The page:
Onstage, God’s Hate are something to witness — six dudes, all at least somewhat big and intimidating, with this absolute fucking brick wall in front, leading a “kill them” chant. I’m the tallest person that anyone has ever seen, but Brody King is big in a different way. He takes up room. He’s a rhinoceros. His whole presence is a spectacle, and it elevates God’s Hate into a different kind of spectacle. Their live show something you should see at least once in your life. The whole front of the room was the moshers’ domain, and anyone within the first four rows was getting crowdkilled. Most of the stagedives weren’t onto anyone. I watched one guy — maybe a wrestler, maybe not — do a flying backflip off the stage and then land on his feet, since there was nobody around to catch him. I watched another guy pick a smaller guy up, take a running start, and then launch that guy, like a javelin, into the people by the side of the pit. It was bedlam. I loved it.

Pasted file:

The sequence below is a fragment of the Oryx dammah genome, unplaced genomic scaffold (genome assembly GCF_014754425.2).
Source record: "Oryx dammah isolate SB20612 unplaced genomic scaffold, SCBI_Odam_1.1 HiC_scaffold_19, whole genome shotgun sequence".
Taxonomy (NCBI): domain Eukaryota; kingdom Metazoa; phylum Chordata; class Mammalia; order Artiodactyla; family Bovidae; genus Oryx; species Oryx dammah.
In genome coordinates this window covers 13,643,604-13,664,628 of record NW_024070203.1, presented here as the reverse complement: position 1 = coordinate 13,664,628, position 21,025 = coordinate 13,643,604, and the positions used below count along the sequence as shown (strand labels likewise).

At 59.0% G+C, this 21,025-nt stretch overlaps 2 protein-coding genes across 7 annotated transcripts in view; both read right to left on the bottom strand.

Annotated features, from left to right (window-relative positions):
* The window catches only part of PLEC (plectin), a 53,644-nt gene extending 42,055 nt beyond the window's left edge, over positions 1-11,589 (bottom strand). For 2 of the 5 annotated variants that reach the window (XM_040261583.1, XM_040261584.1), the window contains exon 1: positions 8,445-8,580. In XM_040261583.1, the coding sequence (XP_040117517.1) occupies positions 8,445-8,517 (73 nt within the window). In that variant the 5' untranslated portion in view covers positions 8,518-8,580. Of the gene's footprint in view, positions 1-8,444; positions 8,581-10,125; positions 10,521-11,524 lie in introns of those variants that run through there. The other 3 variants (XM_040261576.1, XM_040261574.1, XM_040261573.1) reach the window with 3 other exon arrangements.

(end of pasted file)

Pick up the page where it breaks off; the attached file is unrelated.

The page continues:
I’m going to be honest: I would probably love God’s Hate even if they sucked. The whole idea is just too much fun: a brutal deep-crunch knuckle-dragging Hatebreed-style hardcore band led by an enormous tatted-up caveman who is also a literal professional wrestler. That shit is up my alley and down my street. But I’m delighted to report that God’s Hate do not suck. They are a machine. Last year, the various extremely busy members of the band had enough pandemic-era free time to make another album, and they were all locked-in enough to make that album into a total wrecking ball. These days, they’re back to being busy, and God’s Hate don’t play many live shows. They save those shows up for big moments, like this summer’s now-historic Sound And Fury fest. (God’s Hate guitarist Martin Stewart, also of Terror, was one of the people who put that festival together.) In part because they’re so infrequent, every God’s Hate show is special. The possibility of witnessing pro-wrestling violence in non-wrestling settings makes them even more special. I got to see that orangutang shit for myself, and I feel tremendously lucky.